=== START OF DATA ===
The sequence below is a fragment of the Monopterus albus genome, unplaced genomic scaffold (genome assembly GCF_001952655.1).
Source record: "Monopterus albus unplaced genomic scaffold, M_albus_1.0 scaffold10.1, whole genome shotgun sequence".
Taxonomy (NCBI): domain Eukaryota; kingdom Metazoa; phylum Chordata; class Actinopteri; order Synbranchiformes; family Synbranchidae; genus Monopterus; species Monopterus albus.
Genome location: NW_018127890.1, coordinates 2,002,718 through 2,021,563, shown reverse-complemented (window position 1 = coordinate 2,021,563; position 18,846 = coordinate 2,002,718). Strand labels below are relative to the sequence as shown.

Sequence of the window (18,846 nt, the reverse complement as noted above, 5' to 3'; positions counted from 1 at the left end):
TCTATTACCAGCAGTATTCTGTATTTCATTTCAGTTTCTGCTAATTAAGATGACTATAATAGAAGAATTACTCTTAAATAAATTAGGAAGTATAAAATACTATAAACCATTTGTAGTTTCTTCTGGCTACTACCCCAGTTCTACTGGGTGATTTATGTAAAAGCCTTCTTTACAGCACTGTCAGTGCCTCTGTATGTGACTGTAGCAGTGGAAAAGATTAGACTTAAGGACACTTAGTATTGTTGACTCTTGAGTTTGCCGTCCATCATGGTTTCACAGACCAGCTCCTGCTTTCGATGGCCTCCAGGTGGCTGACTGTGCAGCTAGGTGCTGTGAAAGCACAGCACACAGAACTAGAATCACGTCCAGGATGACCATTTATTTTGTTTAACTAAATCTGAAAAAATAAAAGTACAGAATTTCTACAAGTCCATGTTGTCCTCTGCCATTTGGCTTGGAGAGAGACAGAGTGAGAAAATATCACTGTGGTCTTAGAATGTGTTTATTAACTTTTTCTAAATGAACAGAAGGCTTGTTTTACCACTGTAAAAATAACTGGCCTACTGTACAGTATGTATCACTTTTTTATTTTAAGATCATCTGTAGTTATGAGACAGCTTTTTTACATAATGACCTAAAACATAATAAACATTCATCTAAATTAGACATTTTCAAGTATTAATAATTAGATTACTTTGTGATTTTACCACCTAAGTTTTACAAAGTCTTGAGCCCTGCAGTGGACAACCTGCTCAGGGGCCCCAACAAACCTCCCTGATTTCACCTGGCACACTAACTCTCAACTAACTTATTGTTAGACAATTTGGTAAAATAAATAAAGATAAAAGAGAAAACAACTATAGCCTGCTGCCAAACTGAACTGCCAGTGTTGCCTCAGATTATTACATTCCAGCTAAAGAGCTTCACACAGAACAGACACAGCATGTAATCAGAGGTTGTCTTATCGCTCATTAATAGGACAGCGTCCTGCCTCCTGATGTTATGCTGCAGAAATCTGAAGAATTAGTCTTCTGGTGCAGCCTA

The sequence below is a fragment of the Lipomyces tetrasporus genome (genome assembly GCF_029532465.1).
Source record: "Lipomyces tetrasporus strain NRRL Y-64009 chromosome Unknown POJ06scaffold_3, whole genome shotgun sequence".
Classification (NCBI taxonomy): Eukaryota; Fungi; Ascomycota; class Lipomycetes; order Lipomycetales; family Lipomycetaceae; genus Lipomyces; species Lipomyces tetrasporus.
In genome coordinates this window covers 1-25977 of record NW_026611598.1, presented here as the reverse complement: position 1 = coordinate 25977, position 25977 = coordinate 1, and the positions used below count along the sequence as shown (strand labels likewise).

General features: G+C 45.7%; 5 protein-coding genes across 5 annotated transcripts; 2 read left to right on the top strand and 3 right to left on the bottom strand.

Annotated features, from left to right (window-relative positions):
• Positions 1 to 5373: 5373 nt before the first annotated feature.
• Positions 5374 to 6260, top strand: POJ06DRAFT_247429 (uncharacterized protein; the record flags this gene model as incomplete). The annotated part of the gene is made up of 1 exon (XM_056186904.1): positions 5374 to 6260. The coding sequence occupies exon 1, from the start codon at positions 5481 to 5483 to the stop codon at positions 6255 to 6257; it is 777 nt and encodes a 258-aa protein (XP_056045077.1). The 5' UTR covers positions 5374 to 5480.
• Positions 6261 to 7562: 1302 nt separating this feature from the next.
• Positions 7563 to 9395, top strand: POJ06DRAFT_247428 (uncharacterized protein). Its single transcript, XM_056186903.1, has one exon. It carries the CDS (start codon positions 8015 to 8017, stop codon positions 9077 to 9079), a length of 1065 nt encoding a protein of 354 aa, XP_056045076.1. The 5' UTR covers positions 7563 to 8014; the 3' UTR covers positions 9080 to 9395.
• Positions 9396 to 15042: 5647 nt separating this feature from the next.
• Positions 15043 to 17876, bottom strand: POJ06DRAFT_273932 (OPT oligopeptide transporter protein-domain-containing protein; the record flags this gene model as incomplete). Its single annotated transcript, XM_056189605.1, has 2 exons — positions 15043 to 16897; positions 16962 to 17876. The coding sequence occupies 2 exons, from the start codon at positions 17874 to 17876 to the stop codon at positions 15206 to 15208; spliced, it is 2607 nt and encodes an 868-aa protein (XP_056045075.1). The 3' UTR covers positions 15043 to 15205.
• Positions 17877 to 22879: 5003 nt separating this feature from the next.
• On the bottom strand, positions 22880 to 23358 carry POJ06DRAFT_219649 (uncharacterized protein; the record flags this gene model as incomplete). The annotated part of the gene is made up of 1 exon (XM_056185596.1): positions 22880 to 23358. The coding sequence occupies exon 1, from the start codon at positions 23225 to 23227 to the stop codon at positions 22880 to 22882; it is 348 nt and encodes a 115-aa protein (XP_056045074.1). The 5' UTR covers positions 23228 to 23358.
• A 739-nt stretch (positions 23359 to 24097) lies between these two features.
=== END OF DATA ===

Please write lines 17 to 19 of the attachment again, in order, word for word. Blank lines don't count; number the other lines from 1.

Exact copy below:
• Positions 9396 to 15042: 5647 nt separating this feature from the next.
• Positions 15043 to 17876, bottom strand: POJ06DRAFT_273932 (OPT oligopeptide transporter protein-domain-containing protein; the record flags this gene model as incomplete). Its single annotated transcript, XM_056189605.1, has 2 exons — positions 15043 to 16897; positions 16962 to 17876. The coding sequence occupies 2 exons, from the start codon at positions 17874 to 17876 to the stop codon at positions 15206 to 15208; spliced, it is 2607 nt and encodes an 868-aa protein (XP_056045075.1). The 3' UTR covers positions 15043 to 15205.
• Positions 17877 to 22879: 5003 nt separating this feature from the next.